Imposing rent controls 'do nothing' to resolve 'housing crisis'


The "housing crisis" would be worsened if rent controls were imposed, a report from the Institute of Economic Affairs (IEA) argues.

While the idea of controlling rental prices has become "increasingly popular", putting this in place would restrict the supply of rental properties further, as many landlords may decide to leave the market after seeing their incomes reduced, the report warned.

At the same time, it could encourage more tenants into the market in the belief there was a healthy supply of homes available, making the mismatch between demand and supply worse.

Tenants in the UK are spending 10 to 20% more of their incomes on rent than their European counterparts, the report said, and average rents were nearly 50% higher than those in the Netherlands, Belgium, Germany and France.

But the report said high rents simply "act as a signal that we need to build more homes".

The document pointed to the idea of rent controls being raised within the Labour Party as well as by the Communication Workers Union (CWU) as evidence that it is "firmly back on the political agenda".

The report argued that instead, the UK's planning regime should be shaken up to enable more homes to be built.

It said greenbelt status should be abolished and replaced with a system in which land is protected selectively on the basis of its environmental quality and amenities.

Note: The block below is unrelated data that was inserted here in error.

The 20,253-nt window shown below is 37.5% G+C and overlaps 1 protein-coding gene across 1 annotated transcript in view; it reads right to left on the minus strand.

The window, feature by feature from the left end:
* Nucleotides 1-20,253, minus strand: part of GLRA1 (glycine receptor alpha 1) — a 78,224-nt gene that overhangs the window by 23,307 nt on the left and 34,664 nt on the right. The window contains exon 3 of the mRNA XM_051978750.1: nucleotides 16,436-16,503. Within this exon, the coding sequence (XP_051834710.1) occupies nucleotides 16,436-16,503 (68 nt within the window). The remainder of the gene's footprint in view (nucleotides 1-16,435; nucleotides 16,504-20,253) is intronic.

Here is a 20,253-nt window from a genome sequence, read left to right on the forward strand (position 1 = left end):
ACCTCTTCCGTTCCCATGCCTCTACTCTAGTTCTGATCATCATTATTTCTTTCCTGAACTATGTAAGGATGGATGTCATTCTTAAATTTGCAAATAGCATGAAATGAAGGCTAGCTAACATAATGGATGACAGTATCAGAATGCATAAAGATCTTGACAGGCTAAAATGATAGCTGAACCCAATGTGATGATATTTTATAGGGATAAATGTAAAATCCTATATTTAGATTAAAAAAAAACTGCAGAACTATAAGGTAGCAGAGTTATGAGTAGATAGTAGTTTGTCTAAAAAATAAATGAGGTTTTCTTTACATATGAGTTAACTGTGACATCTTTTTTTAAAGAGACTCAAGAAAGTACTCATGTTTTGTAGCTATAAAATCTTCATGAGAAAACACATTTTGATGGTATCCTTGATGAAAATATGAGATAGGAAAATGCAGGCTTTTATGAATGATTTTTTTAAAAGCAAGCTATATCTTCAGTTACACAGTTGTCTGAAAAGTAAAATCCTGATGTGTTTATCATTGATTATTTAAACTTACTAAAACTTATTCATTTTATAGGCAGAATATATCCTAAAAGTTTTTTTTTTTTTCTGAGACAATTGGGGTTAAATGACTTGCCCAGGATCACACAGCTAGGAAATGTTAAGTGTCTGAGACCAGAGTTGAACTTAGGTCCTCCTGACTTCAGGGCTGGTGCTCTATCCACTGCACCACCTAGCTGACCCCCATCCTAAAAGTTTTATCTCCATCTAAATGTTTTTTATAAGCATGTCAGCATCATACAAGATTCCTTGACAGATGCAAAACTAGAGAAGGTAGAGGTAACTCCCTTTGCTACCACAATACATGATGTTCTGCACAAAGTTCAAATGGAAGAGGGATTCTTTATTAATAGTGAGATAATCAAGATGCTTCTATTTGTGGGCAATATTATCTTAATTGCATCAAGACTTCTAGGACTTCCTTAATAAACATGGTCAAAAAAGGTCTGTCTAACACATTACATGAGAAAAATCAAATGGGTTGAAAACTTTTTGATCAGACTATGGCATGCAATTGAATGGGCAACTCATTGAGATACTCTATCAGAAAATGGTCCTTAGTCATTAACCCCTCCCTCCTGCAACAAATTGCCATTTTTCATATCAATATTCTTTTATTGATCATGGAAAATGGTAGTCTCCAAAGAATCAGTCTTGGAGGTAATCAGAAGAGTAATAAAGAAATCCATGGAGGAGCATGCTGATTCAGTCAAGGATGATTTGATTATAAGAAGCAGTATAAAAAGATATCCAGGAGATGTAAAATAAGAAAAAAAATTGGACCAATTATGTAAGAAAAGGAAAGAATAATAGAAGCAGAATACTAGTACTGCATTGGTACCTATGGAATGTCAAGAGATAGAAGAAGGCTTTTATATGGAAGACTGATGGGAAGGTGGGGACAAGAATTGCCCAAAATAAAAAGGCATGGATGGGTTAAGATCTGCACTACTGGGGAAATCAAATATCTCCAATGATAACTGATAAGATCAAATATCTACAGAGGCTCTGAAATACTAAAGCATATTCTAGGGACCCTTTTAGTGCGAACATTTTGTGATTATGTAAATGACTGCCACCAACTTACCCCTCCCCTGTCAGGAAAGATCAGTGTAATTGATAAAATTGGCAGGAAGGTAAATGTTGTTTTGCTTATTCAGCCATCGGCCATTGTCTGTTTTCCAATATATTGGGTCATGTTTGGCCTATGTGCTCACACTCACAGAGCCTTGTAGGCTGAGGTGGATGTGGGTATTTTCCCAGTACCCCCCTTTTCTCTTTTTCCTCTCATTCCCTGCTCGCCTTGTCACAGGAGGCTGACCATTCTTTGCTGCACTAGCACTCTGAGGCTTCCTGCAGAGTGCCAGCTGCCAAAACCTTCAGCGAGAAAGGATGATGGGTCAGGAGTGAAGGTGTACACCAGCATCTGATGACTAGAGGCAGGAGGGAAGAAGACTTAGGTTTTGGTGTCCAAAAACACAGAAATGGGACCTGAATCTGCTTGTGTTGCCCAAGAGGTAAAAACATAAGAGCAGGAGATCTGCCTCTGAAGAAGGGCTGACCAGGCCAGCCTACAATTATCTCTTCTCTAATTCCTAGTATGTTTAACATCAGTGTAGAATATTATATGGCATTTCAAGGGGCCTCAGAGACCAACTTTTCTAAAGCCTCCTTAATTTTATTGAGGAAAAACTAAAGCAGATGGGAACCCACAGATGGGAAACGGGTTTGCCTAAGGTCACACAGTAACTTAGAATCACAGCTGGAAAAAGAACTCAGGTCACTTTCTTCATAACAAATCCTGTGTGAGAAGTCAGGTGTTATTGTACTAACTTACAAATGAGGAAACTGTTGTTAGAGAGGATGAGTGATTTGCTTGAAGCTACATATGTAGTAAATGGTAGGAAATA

Economic incentives around house building should change, the report argued.

It said local authorities should receive most of their revenue from a local income tax and land value tax. This would mean the increase in land value when planning permission was issued would be fully retained locally.

Report author Dr Kristian Niemietz, head of health and welfare at the IEA, said: "The housing crisis is borne out of, and perpetuated by, the severe lack in supply of houses.

"Trying to tackle this problem by imposing rent controls will do nothing to address the root of the problem and will only cause adverse effects for landlords and prospective tenants alike.

"The housing crisis has become the single most important driver of poverty in the UK and so it is crucial that policymakers look to improve affordability by scrapping restrictive planning schemes and encouraging development.

"An increase in supply of houses will allow house and rent prices to fall - much more so than any government-set price."